With regard to the claim of acquired distinctiveness by means of use, Lindt argued that the lack of inherent distinctive character had to be overcome only in relation to the chocolate bunny market in certain areas, in particular in Germany. As chocolate bunnies were mostly unknown outside Germany, according to Lindt, Lindt was required to show acquired distinctiveness only in Germany. However, the GC concluded that there was no concrete evidence that the impression created in the mind of the consumers would differ between those in Germany and in other territories in the EU. Thus, the impression had to be evaluated in the same manner throughout the entire EU, with the consequence that the mark was viewed as devoid of any inherent distinctive character throughout the EU.
Lindt was also unsuccessful with these arguments in the CJEU decision. The CJEU concluded that Lindt was not released from actually showing distinctive character by means of substantial use because it was accurate to say that the mark lacked distinctiveness in all EU countries ab initio. Although it might be unreasonable to require the applicant to show acquired distinctiveness throughout the entire EU (meaning in each of the 27 Member States), instead of just that part of the EU in which the mark, ab initio, had no distinctiveness, this exception could not be applied in the present case, where the applicant relied on evidence for only three Member States, which proved to be insufficient.
Earlier Prosecution History
The proceedings before OHIM that led to the Lindt & Sprüngli case before the CJEU were certainly not the first attempts of Lindt to secure trademark protection for its Easter treats.
Lindt was successful in obtaining registered trademarks for the shape of the chocolate bunny in 15 Member States of the EU, including Germany, where the product is marketed to a considerable extent. In Germany, Lindt was even successful in registering the mere shape of the chocolate bunny without the ribbon and the bell by means of acquired distinctiveness:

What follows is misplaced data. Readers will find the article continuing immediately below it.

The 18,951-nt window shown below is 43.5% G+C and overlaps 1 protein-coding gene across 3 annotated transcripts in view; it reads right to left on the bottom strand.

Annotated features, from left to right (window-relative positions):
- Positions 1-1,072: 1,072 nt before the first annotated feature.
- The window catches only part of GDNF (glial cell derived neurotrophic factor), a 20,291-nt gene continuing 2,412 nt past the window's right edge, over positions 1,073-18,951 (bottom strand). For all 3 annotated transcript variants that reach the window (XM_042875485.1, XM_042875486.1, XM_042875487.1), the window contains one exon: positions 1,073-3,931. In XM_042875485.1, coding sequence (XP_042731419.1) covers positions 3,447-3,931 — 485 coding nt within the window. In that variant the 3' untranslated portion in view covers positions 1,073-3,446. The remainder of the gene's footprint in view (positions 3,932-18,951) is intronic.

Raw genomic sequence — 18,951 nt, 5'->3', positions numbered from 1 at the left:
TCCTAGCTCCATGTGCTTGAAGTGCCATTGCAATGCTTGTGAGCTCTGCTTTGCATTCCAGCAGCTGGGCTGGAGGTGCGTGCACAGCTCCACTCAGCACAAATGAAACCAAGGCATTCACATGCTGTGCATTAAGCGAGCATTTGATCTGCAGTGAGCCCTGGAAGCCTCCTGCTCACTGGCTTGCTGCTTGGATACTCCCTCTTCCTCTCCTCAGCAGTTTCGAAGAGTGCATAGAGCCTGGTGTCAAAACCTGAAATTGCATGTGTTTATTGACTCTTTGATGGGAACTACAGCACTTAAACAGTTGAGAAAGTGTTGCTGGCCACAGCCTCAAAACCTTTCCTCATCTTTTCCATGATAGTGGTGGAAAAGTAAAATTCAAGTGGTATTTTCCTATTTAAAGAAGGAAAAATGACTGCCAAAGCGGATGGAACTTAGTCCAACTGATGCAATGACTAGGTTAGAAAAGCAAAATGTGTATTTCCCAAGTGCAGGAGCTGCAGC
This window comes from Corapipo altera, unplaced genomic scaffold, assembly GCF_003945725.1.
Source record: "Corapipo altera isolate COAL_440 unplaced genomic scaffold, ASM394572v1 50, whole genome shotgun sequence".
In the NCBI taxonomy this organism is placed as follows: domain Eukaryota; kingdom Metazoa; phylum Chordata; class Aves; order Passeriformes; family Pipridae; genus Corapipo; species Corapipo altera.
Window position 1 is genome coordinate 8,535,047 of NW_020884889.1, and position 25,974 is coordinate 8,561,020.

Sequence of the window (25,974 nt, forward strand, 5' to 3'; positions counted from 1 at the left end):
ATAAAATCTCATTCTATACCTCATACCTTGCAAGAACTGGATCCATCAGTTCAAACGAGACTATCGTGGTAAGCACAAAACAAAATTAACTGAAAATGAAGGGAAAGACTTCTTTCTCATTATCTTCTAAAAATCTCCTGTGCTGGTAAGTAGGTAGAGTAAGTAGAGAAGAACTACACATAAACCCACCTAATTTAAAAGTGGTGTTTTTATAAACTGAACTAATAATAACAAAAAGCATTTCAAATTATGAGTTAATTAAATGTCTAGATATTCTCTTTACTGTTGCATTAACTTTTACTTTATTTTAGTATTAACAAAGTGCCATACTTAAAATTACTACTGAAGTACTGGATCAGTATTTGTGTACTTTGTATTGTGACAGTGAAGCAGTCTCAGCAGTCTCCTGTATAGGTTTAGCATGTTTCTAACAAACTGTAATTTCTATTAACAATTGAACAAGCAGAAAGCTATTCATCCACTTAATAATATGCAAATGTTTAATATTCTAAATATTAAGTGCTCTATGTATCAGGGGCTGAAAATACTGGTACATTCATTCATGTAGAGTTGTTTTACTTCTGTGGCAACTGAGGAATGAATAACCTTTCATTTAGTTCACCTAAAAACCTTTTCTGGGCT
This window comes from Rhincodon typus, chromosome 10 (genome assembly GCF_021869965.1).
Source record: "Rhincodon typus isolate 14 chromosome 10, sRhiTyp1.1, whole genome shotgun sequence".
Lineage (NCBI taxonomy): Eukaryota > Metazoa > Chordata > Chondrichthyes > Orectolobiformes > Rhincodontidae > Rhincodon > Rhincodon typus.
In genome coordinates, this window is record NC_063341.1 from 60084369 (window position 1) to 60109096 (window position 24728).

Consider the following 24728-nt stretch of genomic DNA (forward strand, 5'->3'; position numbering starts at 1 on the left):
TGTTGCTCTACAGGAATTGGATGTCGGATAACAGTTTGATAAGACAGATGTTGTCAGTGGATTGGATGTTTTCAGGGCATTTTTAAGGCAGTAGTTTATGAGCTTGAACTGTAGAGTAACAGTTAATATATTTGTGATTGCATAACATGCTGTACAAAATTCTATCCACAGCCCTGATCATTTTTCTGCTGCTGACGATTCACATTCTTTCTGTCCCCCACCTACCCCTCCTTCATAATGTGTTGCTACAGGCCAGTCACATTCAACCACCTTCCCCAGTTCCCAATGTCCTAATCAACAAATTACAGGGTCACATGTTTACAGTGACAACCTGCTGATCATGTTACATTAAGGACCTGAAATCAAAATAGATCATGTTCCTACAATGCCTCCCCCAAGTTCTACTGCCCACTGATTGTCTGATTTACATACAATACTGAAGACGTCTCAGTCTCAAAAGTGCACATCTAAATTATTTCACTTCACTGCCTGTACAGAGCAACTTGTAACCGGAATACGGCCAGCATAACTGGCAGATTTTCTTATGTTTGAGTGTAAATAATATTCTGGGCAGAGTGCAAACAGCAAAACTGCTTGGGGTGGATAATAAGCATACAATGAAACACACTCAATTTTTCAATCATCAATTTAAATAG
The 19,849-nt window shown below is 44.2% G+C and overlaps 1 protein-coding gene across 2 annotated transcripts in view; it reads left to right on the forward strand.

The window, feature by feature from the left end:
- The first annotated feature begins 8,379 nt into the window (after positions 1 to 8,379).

However, these previous records did not influence proceedings before OHIM, although the trademark law provisions with regards to lack of distinctiveness are harmonized across the EU. The present case is a fine example of the different outcome a case may have before any of the trademark offices across the EU. In fact, the CJEU in the Lindt & Sprüngli case upheld its settled case law that OHIM is under no obligation to follow the assessment of the competent national trademark offices or to register the mark at issue as a CTM on the basis of such considerations.
Lindt had also obtained an earlier CTM for the shape of the chocolate bunny, but this showed the imprint "Lindt GOLDHASE," thus adding distinctive matter (Community Trademark Registration 001698885). However, even this registration has been attacked with invalidity proceedings by a French confectionary shop, as well as the Austrian company Hauswirth. Both proceedings are still pending.
Chocolate bunnies are also the subject of infringement proceedings initiated by Lindt against its competitors.
The Riegelein Case
In Germany, Lindt sued its German competitor Riegelein, which offers chocolate bunnies in a sitting position, wrapped in gold foil printed with a brown bow:
In two decisions, the Higher Regional Court of Frankfurt dismissed Lindt's claims, but the Federal Supreme Court lifted these decisions and referred the matter back. The Higher Regional Court of Frankfurt (decision of October 27, 2011, case 6 U 10/03) dismissed the claims again. The reasoning was that the existence of a variety of chocolate bunnies will not make the relevant public believe that the shape of a sitting chocolate bunny refers to products from one specific manufacturer. Since Lindt's high level of recognition on the German market for chocolate products relates to its actual product, which shows the imprint "Lindt GOLDHASE," the Court concluded that the major part of the distinctive character has to be attributed to the verbal element—the written words—rather than the shape and color of the chocolate bunny. Since the Riegelein products showed the house mark of the defendant, the Court negated a likelihood of confusion. Once again, Lindt appealed this decision to the Federal Supreme Court.